Why The Adviser’s Guide to Perseverance Works

The reason this way of thinking works is because you have a tangible process for motivating persistence. In tough times when you feel like giving up, it is important to have a proven technique for creating tenacity.

If you would like a complimentary coaching session, email Melissa Denham, director of client servicing.

Dan Finley

Daniel C. Finley is the president and co-founder of Advisor Solutions, a business consulting and coaching service dedicated to helping advisers build a better business.


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Path to Mastery: What Alex Honnold’s Free Solo Climb Can Teach Planners About Creating Conditions for Success

My husband rock climbs, and he introduced me to Alex Honnold a few years back. Honnold is a free solo rock climber that climbed the 3,000-plus sheer face of El Capitan in Yosemite National Park in 2017—without ropes. By definition, a free solo is a climb without ropes. It’s just you, your bare hands, your shoes and a chalk bag.

It’s beyond words impressive that Honnold accomplished this feat. But what’s truly mind-blowing is that he did this climb—which takes serious climbers with ropes 3 to 5 days—in a blistering 3 hours and 56 minutes. Mind blown.

It’s a performance like Honnold’s that captivates me and that I’ve always sought to understand and replicate. If he can overcome the very real risk of death to climb a rock, why do so many advisers struggle to achieve their goals, much less perform the kind of kick-assery that Honnold and other top performers achieve? I mean if he can climb a near mile of sheer rock with his bare hands, surely you have what it takes to double your practice and take time off.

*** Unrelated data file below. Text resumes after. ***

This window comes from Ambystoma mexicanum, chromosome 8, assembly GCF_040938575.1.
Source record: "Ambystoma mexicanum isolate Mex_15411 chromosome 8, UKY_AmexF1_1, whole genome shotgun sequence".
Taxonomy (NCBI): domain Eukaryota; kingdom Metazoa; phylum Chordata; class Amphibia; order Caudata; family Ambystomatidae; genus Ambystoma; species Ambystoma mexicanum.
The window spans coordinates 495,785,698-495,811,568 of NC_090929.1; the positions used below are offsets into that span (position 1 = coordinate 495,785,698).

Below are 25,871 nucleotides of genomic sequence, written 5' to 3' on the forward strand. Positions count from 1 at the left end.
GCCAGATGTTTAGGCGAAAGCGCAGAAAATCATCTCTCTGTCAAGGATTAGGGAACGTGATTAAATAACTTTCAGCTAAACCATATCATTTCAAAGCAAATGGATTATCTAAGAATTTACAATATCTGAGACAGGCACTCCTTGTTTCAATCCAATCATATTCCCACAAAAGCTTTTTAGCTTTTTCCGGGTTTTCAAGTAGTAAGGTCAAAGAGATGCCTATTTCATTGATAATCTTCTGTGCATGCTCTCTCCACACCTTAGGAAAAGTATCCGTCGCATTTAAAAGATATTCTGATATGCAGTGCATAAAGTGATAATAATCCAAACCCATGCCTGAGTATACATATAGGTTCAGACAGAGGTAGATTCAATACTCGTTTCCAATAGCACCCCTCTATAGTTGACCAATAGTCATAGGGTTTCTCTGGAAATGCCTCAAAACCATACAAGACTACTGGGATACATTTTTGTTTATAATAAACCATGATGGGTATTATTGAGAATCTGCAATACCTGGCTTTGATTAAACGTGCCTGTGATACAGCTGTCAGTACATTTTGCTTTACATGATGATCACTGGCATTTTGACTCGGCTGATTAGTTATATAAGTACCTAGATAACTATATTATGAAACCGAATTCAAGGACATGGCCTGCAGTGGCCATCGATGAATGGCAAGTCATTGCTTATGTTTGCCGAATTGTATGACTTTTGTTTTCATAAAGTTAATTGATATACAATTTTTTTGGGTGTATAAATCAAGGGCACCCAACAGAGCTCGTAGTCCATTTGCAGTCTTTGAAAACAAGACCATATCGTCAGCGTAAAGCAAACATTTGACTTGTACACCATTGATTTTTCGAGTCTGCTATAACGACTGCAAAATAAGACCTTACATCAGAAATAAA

Honnold’s Success Model

Honnold’s 10-minute Ted Talk has lessons for us all. It’s not obvious, but when Honnold describes his path to mastery, he’s following the success model we use in coaching: mapping, mindset, methods, momentum. Success leaves clues, and when you follow those clues, you get a front-row seat to the thinking, strategies and habits that create the conditions for success:

  • Mapping: Honnold describes how he set the goals for and approached two very different climbs and the difference it made in his performance. The first climb that he expected to be easy was a struggle, and the climb everyone said was impossible was almost effortless. If he can do this, you can create clarity with your Vision and Goals and a map to guide your efforts with a Business Blueprint. What do you envision for your practice and for your life? Create a list of clear goals for all areas of your life—business, family, friends, personal growth, health, finances, recreation, romance and physical environment. Be very clear what you want. Then work on your blueprint.
  • Mindset: Honnold talks about his mindset and learning to lock his fear away. He speaks of how his quest for mastery included spending countless hours of mental preparation using visualization, repeatedly envisioning thousands of finger grips in his mind to condition himself for a perfect performance. If he can do this, you can face your practice with a new level of confidence by creating a mindset reset and mastering the 7 Mindsets of Success I have shared many times in both my speaking engagements and on the FPA Coaches Corner.
  • Methods: Both rock climbing and financial planning have best practice methods that shortcut the path to mastery. Honnold does not reinvent the wheel when it comes to tying knots or setting anchors (he uses ropes when practicing his climbs). He doesn’t buy the cheapest equipment, and he’s part of a close community that collaborates and supports each other. Mapping and mindset are essential ingredients, but you can’t make a masterful cake with mediocre methods.